In its statement on Friday, the RBI did admit that pricing is a driving objective and was quick to add that this is a one-off measure.

To improve liquidity and facilitate efficient pricing, it has been decided to conduct open market operations in SDLs as a special case during the current financial year. The OMOs would be conducted for a basket of SDLs comprising securities issued by states.
RBI Statement 

Which State’s Debt Will RBI Buy?

The short statement from the RBI says that “OMOs would be conducted for a basket of SDLs...”.

Does that suggest that the RBI would do a combined purchase of a set of SDLs from different states? That would distort any little differential which may have crept into pricing across different states. Ideally, to keep market signals intact, the RBI should buy state bonds individually.

Either way, the RBI will have to decide the proportion in which it will buy bonds. This could be done either using the share of states in the country’s GDP or it could be done via the share of total state borrowings in the previous year.

How Does The RBI’s OMO Plan Fit Into The GST Tussle?

The RBI is getting into open market operations of state bonds at a time when some states have been given permission to borrow more on account of the shortfall in GST compensation.

The finance ministry said that 21 states have been allowed to raise an additional Rs 78,542 crore through open market borrowings. This is because states who have opted for the first GST compensation scheme offered by the government have been given the nod to raise borrowings by 0.5% of GSDP. The statement suggested that borrowings on account of GST compensation will be via “a special borrowing window, coordinated by the Ministry of Finance.” Action on the special borrowing window being taken separately, the ministry added.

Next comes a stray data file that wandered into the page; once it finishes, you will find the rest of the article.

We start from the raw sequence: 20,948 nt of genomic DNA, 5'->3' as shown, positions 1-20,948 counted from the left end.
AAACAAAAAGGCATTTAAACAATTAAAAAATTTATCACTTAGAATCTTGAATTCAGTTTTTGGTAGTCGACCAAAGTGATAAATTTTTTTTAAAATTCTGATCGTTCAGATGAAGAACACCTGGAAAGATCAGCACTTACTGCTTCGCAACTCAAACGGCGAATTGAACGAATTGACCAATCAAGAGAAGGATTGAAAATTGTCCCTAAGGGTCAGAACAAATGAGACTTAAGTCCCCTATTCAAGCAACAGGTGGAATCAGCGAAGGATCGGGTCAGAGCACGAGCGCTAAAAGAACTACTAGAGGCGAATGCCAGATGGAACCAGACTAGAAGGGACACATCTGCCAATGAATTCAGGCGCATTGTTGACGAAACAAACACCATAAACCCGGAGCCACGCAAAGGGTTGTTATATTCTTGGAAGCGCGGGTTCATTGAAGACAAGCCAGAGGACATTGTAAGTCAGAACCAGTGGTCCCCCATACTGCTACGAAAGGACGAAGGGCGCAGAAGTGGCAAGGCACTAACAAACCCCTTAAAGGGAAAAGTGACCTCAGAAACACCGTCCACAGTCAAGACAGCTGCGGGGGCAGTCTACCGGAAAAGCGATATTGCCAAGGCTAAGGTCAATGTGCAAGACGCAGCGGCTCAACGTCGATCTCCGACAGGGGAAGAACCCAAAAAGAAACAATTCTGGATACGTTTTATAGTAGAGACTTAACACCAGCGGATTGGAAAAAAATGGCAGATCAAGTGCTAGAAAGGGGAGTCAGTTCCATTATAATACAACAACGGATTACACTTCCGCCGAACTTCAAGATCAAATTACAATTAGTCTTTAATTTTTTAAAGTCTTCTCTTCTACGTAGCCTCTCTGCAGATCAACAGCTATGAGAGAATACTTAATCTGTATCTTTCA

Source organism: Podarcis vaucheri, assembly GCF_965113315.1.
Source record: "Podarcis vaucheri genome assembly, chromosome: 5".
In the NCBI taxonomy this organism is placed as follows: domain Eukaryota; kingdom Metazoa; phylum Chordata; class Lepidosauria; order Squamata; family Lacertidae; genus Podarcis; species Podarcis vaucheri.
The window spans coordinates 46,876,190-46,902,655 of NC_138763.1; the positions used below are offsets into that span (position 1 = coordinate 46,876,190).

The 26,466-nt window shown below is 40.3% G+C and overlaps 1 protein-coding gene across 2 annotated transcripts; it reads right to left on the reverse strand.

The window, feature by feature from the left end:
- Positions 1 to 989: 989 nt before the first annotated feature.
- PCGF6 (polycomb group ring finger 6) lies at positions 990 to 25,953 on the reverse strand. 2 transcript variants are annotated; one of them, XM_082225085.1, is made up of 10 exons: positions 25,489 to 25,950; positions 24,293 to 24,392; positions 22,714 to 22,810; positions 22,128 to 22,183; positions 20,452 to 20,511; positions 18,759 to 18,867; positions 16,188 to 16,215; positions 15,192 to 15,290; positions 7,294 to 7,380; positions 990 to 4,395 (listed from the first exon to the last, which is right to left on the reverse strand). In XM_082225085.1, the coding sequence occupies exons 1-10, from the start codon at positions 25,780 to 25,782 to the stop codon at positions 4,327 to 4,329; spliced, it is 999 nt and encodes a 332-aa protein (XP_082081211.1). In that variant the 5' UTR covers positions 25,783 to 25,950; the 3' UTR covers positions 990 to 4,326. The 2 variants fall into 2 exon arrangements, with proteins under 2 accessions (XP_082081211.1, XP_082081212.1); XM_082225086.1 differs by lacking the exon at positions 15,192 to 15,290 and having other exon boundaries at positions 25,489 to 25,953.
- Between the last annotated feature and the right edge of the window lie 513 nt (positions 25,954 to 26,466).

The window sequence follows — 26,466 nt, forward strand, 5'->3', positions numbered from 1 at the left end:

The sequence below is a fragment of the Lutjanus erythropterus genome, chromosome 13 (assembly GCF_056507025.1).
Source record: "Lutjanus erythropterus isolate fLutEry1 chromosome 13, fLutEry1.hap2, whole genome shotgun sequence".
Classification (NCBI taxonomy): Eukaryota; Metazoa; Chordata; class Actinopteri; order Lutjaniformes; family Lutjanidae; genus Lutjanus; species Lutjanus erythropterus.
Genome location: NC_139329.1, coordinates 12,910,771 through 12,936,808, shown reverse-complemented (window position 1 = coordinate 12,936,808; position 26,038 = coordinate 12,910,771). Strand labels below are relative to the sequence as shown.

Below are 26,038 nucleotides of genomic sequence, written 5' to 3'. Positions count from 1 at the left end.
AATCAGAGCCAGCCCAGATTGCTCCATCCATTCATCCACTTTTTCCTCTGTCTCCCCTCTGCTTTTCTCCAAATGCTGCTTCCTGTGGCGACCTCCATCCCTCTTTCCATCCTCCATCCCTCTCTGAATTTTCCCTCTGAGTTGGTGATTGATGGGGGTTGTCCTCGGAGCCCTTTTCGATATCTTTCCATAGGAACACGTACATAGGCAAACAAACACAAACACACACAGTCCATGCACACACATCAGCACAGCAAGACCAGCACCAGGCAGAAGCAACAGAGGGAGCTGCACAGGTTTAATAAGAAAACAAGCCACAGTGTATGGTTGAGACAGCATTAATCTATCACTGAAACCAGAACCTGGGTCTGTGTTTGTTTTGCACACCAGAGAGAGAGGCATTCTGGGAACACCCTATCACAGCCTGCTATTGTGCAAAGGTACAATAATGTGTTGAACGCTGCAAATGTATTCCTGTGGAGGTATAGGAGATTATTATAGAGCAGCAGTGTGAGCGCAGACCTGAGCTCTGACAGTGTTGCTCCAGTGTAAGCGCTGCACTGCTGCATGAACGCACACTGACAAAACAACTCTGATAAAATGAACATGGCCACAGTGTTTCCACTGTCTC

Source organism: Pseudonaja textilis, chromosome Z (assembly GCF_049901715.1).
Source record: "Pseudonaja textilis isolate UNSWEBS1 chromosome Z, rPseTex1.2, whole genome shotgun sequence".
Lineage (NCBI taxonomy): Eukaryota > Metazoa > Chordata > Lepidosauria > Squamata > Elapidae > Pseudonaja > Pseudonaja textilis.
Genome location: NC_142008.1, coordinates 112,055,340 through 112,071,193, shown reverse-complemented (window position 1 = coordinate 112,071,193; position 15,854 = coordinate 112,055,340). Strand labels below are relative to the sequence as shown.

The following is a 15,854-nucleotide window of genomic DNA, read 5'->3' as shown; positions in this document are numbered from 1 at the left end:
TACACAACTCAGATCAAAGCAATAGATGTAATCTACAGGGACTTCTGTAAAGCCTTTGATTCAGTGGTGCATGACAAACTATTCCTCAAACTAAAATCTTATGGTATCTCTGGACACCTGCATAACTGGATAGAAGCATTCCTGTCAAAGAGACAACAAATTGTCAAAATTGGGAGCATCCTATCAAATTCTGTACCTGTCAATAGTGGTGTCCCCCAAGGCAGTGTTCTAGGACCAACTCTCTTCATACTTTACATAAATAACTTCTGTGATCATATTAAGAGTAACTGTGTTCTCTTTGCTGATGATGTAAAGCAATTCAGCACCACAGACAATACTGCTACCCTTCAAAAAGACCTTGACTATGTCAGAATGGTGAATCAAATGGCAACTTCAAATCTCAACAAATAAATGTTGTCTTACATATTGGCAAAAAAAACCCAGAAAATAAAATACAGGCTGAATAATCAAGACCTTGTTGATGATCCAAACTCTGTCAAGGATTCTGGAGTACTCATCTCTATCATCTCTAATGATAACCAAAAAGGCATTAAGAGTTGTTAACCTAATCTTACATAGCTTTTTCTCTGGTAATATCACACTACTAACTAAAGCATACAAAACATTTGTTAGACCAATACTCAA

While it is unclear what this special borrowing window is, the government’s expenditure secretary TV Somanathan had earlier told BloombergQuint that the securities issued to bridge the GST compensation gap may be structured differently as they are backed by a specific source of revenue.

If that is the case and these securities are differentiated from regular state bonds, then does it make sense for the RBI to do OMOs in this specific set of securities? This would help ensure demand for these securities and if pricing is more uniform for this set of bonds, it may allow RBI to purchase them as a basket. In this scenario, it ends up providing direct support to GST compensation borrowings which have been pushed on to state balance sheets.

Alternatively, the RBI could just buy regular state bonds and provide indirect support by creating room for investors to buy and hold new state securities.

In either case, the RBI will need to tread carefully to avoid tripping into the recently acrimonious centre-state relations.

This column has been amended to add the additional borrowing permitted for Tamil Nadu. It also reflects the government’s clarification that these additional borrowings are on account of permission granted to some states to raise their borrowing by 0.5% if they accept option-1 of GST compensation suggested by the central government.

Ira Dugal is Editor - Banking, Finance & Economy at BloombergQuint.